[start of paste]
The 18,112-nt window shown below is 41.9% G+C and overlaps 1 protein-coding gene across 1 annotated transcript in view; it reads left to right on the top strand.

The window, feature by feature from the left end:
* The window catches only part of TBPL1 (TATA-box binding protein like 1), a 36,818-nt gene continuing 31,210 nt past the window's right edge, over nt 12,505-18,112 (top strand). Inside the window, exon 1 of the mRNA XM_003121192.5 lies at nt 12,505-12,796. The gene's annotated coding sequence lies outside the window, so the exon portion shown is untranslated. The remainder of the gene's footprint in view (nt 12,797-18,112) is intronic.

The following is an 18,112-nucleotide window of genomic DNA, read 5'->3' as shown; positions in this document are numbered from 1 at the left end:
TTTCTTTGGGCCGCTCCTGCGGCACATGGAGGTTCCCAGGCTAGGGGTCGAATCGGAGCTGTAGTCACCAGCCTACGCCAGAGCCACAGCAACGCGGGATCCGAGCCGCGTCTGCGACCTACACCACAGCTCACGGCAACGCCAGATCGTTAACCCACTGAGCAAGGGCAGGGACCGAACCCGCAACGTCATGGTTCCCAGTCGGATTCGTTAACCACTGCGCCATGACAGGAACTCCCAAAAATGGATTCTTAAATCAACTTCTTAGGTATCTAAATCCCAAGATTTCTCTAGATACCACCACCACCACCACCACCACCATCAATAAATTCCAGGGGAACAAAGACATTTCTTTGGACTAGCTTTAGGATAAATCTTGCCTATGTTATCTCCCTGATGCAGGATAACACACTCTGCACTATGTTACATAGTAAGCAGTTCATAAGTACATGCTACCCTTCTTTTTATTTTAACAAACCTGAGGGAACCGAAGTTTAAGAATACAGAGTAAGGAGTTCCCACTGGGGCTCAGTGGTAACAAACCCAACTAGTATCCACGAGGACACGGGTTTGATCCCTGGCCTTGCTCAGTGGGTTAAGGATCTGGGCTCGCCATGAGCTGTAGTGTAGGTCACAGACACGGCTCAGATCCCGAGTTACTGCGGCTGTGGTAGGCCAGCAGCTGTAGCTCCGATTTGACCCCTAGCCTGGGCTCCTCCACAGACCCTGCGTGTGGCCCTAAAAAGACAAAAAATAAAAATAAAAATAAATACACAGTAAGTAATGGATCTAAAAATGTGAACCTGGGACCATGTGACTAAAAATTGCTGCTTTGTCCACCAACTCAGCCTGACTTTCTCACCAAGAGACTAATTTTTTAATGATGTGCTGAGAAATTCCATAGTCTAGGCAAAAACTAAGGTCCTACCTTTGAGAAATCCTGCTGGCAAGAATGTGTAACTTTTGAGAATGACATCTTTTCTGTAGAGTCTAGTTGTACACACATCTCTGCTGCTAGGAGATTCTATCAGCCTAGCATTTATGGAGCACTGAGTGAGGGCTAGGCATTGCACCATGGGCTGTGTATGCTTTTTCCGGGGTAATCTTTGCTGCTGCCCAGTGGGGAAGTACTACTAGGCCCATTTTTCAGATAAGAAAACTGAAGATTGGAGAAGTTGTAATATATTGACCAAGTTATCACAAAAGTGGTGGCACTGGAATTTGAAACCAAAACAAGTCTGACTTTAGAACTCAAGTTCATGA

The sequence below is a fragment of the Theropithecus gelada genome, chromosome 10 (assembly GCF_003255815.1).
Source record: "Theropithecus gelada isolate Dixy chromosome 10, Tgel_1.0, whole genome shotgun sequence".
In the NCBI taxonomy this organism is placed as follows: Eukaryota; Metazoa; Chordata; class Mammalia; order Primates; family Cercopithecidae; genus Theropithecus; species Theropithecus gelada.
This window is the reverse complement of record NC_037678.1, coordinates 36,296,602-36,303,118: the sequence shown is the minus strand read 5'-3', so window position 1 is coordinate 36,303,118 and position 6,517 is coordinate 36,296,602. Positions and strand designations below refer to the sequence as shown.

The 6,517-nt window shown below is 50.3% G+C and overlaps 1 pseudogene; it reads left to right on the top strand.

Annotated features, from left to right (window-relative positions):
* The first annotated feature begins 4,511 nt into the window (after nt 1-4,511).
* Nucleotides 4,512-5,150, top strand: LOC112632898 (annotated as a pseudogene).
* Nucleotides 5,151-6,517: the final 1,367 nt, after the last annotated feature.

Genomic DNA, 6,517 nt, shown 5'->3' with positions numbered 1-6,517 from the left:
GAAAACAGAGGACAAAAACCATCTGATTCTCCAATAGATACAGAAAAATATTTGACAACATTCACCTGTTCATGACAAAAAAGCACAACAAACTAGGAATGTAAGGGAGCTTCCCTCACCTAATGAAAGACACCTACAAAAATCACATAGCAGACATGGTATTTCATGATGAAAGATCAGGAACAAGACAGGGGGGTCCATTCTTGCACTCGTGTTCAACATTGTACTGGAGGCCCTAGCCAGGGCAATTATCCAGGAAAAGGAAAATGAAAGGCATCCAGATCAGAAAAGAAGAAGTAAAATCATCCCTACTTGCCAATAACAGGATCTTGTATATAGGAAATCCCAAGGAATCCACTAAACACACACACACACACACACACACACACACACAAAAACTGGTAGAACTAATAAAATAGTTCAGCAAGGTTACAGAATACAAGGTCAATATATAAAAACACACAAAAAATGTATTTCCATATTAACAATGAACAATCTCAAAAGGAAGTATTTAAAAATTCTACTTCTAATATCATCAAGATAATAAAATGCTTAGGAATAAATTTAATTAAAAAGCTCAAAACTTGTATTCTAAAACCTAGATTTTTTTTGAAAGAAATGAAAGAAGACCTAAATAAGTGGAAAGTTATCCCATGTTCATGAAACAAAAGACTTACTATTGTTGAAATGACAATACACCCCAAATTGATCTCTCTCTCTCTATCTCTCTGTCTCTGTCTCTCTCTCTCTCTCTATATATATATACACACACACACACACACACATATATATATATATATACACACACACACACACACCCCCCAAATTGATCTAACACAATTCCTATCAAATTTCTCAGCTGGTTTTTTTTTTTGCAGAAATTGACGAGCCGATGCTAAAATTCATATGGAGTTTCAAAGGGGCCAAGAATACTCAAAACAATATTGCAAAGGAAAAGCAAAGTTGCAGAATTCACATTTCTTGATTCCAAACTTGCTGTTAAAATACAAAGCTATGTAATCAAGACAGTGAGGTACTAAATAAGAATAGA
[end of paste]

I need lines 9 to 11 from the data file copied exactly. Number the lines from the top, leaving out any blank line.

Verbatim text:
This window is the reverse complement of record NC_037678.1, coordinates 36,296,602-36,303,118: the sequence shown is the minus strand read 5'-3', so window position 1 is coordinate 36,303,118 and position 6,517 is coordinate 36,296,602. Positions and strand designations below refer to the sequence as shown.

The 6,517-nt window shown below is 50.3% G+C and overlaps 1 pseudogene; it reads left to right on the top strand.

Annotated features, from left to right (window-relative positions):